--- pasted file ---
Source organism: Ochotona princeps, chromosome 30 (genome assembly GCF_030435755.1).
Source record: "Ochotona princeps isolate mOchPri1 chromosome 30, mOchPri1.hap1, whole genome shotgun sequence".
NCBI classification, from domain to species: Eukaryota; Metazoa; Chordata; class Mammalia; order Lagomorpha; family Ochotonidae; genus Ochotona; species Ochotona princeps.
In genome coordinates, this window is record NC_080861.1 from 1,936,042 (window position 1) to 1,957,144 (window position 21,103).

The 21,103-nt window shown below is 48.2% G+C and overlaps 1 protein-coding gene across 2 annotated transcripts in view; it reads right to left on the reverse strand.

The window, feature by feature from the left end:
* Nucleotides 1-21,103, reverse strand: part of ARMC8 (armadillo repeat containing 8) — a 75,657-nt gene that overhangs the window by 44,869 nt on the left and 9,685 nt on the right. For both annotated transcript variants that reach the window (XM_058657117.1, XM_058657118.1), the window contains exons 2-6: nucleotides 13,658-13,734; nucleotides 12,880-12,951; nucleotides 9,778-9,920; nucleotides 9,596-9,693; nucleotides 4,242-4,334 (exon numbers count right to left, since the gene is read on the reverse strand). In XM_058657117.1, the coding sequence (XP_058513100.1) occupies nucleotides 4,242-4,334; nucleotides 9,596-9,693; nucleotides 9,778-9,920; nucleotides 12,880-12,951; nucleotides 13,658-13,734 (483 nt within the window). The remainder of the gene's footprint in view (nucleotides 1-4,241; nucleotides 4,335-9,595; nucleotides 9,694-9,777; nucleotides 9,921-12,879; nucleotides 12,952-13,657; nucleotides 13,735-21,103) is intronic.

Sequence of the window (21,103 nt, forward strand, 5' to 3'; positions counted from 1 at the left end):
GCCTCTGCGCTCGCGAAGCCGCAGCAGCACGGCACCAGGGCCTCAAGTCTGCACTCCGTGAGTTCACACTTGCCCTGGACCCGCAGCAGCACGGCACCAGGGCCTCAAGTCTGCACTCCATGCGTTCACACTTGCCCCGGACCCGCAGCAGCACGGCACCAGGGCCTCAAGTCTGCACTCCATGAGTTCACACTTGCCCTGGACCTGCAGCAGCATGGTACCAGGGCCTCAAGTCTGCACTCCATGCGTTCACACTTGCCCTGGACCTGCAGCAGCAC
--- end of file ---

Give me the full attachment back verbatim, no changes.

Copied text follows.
Source organism: Ochotona princeps, chromosome 30 (genome assembly GCF_030435755.1).
Source record: "Ochotona princeps isolate mOchPri1 chromosome 30, mOchPri1.hap1, whole genome shotgun sequence".
NCBI classification, from domain to species: Eukaryota; Metazoa; Chordata; class Mammalia; order Lagomorpha; family Ochotonidae; genus Ochotona; species Ochotona princeps.
In genome coordinates, this window is record NC_080861.1 from 1,936,042 (window position 1) to 1,957,144 (window position 21,103).

The 21,103-nt window shown below is 48.2% G+C and overlaps 1 protein-coding gene across 2 annotated transcripts in view; it reads right to left on the reverse strand.

The window, feature by feature from the left end:
* Nucleotides 1-21,103, reverse strand: part of ARMC8 (armadillo repeat containing 8) — a 75,657-nt gene that overhangs the window by 44,869 nt on the left and 9,685 nt on the right. For both annotated transcript variants that reach the window (XM_058657117.1, XM_058657118.1), the window contains exons 2-6: nucleotides 13,658-13,734; nucleotides 12,880-12,951; nucleotides 9,778-9,920; nucleotides 9,596-9,693; nucleotides 4,242-4,334 (exon numbers count right to left, since the gene is read on the reverse strand). In XM_058657117.1, the coding sequence (XP_058513100.1) occupies nucleotides 4,242-4,334; nucleotides 9,596-9,693; nucleotides 9,778-9,920; nucleotides 12,880-12,951; nucleotides 13,658-13,734 (483 nt within the window). The remainder of the gene's footprint in view (nucleotides 1-4,241; nucleotides 4,335-9,595; nucleotides 9,694-9,777; nucleotides 9,921-12,879; nucleotides 12,952-13,657; nucleotides 13,735-21,103) is intronic.

Sequence of the window (21,103 nt, forward strand, 5' to 3'; positions counted from 1 at the left end):
GCCTCTGCGCTCGCGAAGCCGCAGCAGCACGGCACCAGGGCCTCAAGTCTGCACTCCGTGAGTTCACACTTGCCCTGGACCCGCAGCAGCACGGCACCAGGGCCTCAAGTCTGCACTCCATGCGTTCACACTTGCCCCGGACCCGCAGCAGCACGGCACCAGGGCCTCAAGTCTGCACTCCATGAGTTCACACTTGCCCTGGACCTGCAGCAGCATGGTACCAGGGCCTCAAGTCTGCACTCCATGCGTTCACACTTGCCCTGGACCTGCAGCAGCAC